131 1953). 64. "There is Hate in Their Hearts" (Editorial) Lewiston (Montana) Democrat-News (1 July 1953). 65. "Are the Indians Ready to Go It Alone?" (Editorial), Lewiston (Montana) Tribune (3 August 1953); see also "Indians Better Off Under U.S. Control" (Editorial), Flagstaff Sun (12 May 1953). 66. "U.S. is Said to Speed Self-Rule By Indians," New York Times (14 August 1953); "U.S. to Get Out of Indian Affairs," New York Herald-Tribune (14 August 1953). 67. Letter from Lesser to the Bluefield (West Virginia) Telegraph, the Middletown (New York) Times-Herald, the Torrington (Connecticut) Register, and the Niles (Michigan) Star, dated 10 November, 1953. AAIA Papers. 68. "U.S. Produces Crisis for Indians--LaFarge," Albuquerque Tribune (20 October 1953); "Indians in Jeopardy" (Editorial), Santa Fe New Mexican (20 October 1953); "Betraying the Indians" (Editorial), Providence Rhode Island) Journal (24 October 1953). Also see "Indian Crisis Charge: LaFarge Asserts U.S. Policies Remove Needed Protection," The New York Times (20 October 1953) and "U.S. Abandons American Indian" (Editorial) The Daily Pantograph (Bloomington, Illinois) (6 November 1953). One editorial noted that The New York Times, the AAIA, the Institute of Ethnic Affairs and the American Civil Liberties Union had all urged the President to veto the bill for state control. 69. Dorothy Pillsbury, "Critical Time for U.S. Indians?" Christian Science Monitor (28 December 1953); Oliver LaFarge, "American Indians Feel Ambushed With Words," ...Eagle (title obscured) (10 January 1954); LaFarge, "Indians Lose By New Law," Portland Oregon Journal (26 December 1953); "Plot on U.S. Indians Charged by Collier," The New York Times (30 December 1953). Clippings in AAIA Papers. 70. Jay Edgerton, "’Freeing' Indians is a Complex Task," Minneapolis Star (22 October 1953) 8. Also see "’Freeing' or ‘Abandoning' Indians?" Great Falls (Montana) Tribune (29 October 1953). 71. "Indians Are Citizens Too" (Editorial) Salt Lake City Desert News Telegram (14 November 1953). 72. "Lo, the Poor Indian, Indeed!" (Editorial) Troy (New York) Morning Herald (16 November 1953). 73. "Indians Rap Proposed End of U.S. Aid" (UP Wire, Phoenix) Dallas Times-Herald (11 December 1953).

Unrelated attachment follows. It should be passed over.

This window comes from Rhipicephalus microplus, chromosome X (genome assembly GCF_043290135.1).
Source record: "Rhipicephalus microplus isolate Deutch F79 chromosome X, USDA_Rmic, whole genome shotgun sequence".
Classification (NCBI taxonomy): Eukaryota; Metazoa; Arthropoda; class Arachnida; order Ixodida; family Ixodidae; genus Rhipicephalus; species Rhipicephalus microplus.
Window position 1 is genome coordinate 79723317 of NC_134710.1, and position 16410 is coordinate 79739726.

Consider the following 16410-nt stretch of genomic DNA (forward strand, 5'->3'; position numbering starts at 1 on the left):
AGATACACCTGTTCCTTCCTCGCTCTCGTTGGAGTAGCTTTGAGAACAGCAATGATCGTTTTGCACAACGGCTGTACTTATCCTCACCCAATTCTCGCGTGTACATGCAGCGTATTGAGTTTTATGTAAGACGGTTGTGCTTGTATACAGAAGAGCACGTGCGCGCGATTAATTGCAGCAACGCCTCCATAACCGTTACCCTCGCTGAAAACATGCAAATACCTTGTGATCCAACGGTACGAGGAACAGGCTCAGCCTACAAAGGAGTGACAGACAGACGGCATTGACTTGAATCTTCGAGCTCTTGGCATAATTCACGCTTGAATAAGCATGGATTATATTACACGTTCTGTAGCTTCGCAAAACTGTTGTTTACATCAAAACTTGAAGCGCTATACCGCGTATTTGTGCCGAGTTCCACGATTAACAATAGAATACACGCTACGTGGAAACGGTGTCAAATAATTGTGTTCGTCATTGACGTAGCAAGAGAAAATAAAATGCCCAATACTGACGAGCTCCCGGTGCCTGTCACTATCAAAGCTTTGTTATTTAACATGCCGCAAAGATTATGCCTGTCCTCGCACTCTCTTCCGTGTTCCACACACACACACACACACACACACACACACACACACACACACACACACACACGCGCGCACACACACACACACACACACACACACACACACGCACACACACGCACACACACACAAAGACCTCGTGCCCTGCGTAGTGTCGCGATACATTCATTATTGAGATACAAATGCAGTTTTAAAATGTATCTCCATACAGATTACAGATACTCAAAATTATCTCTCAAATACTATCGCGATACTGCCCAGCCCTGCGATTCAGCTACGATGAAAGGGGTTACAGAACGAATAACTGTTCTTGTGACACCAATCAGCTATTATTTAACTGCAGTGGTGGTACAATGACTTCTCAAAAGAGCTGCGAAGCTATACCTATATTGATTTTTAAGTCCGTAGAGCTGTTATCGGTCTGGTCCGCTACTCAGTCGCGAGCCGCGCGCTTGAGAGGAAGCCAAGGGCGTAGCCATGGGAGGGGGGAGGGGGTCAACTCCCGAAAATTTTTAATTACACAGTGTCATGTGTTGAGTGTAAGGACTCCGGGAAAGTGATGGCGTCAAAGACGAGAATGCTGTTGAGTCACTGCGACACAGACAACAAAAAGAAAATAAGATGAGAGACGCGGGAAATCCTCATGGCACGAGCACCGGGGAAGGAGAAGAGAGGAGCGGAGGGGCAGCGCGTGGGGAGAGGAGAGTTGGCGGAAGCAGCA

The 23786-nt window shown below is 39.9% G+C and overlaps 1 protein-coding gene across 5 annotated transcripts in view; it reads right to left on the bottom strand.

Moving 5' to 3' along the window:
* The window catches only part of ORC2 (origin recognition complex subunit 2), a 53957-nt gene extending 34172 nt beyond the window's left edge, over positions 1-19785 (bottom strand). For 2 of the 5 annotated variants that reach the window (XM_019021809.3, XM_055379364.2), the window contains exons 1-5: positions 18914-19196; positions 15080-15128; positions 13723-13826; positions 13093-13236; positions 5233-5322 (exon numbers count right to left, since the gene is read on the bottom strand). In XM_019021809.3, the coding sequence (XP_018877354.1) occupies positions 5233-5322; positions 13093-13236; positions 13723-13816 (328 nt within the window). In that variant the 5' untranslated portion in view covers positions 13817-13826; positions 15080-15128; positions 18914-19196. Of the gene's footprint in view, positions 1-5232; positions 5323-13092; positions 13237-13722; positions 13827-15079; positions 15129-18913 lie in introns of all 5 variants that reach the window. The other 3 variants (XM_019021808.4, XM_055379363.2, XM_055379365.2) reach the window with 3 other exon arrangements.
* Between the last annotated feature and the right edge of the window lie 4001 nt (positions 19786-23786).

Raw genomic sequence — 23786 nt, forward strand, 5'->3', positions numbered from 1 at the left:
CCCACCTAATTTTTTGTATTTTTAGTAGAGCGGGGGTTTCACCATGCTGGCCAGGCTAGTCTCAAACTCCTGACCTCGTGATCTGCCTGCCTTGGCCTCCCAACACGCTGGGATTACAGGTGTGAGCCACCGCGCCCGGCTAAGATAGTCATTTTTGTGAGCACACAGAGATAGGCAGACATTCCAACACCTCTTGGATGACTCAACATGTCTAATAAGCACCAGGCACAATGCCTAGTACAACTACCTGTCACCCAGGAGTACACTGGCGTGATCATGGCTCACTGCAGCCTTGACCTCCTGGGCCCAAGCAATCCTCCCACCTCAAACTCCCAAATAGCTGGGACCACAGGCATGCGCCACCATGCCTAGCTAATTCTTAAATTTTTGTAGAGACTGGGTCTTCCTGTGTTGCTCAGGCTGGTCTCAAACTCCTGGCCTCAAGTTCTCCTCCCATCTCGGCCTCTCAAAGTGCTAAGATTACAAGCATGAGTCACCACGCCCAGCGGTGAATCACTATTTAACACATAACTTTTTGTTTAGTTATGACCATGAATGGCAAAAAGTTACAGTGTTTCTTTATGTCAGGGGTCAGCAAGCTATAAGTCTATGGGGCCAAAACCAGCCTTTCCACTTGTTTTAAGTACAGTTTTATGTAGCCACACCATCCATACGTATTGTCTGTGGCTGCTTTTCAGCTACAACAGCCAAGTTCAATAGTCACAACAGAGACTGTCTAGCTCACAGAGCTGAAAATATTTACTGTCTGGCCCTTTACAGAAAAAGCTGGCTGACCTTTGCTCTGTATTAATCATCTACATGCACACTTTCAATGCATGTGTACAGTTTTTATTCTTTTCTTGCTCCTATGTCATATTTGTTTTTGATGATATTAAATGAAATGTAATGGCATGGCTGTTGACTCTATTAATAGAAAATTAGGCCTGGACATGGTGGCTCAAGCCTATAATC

132 74. Douglas McKay, "Resources Return to the People," Nation's Business (January 1954). 75. The Shannon County News 16/2, Pine Ridge, South Dakota (1 October 1953). 76. "Emmons Says Indians Like Other People," Albuquerque Journal (8 September 1953). See also "Commissioner Glenn M. Emmons Outlines Government's Proposed New Indian Policy," The Glacier (Montana) Reporter (13 November 1953), "Bureau Chieftain Discusses Tour," The Billings Gazette (21 October 1953). A clipping from an unidentified Montana newspaper says that Emmons was adopted into the Blackfeet Tribe and made an honorary chieftain, known as "Chief Whitecalf," as well as "Chief Standing" among the Osage and "Chief High Sitting" among the Chippewa. AAIA Papers. 77. "’Future Prospects in Indian Affairs': An Address By Commissioner of Indian Affairs Glenn L. Emmons Before the Annual Meeting of the Indian Rights Association, Philadelphia, Pennsylvania, January 21, 1954. For release 8 p.m. January 24, 1954." Emmons also addressed the AAIA Annual Meeting on May 5, 1954 in New York City and prepared a speech, which was delivered by Robert Bennett, for the Annual Convention of the NCAI on November 19, 1954 in Omaha, Nebraska. Copies of all speeches in NCAI Papers. 78. "A Declaration of Indian Rights," attached to letter from NCAI President Garry to the White House, dated 10 March 1954. NCAI Papers. 79. W.V. Eckardt, "’Terminating' the Indians: Congress threatens to strip America's first inhabitants of their rights and wealth under the guise of emancipating them and making them ‘first-class citizens'," The New Leader (26 April 1954). AAIA Papers. 80. Letter from LaFarge dated 29 January 1954 to Keith Monroe of Santa Monica, California. Also, letter the same date from LaFarge to AAIA's Harold Mantell. AAIA Papers. 81. Letter from Madigan dated 25 October 1954 to Mrs. Robert (Betty) Rosenthal. AAIA Papers. 82. Letter to Davenport dated 7 July 1954 from Sister Providencia; letter to Sister Providencia dated 25 August 1954 from Mrs. Anna Allen of Bridgeport, Connecticut. Sister Providencia Papers (Cheney Cowles Museum) 11/4 and 2/6. 83. Letter from LaFarge marked "Confidential Memorandum" dated 6 August 1954 to Mrs. Joseph Lindon Smith, Dr. Philleo Nash, Mr. Alden Stevens, Dr. Alexander Lesser, and Mr. William Zimmerman. AAIA Papers.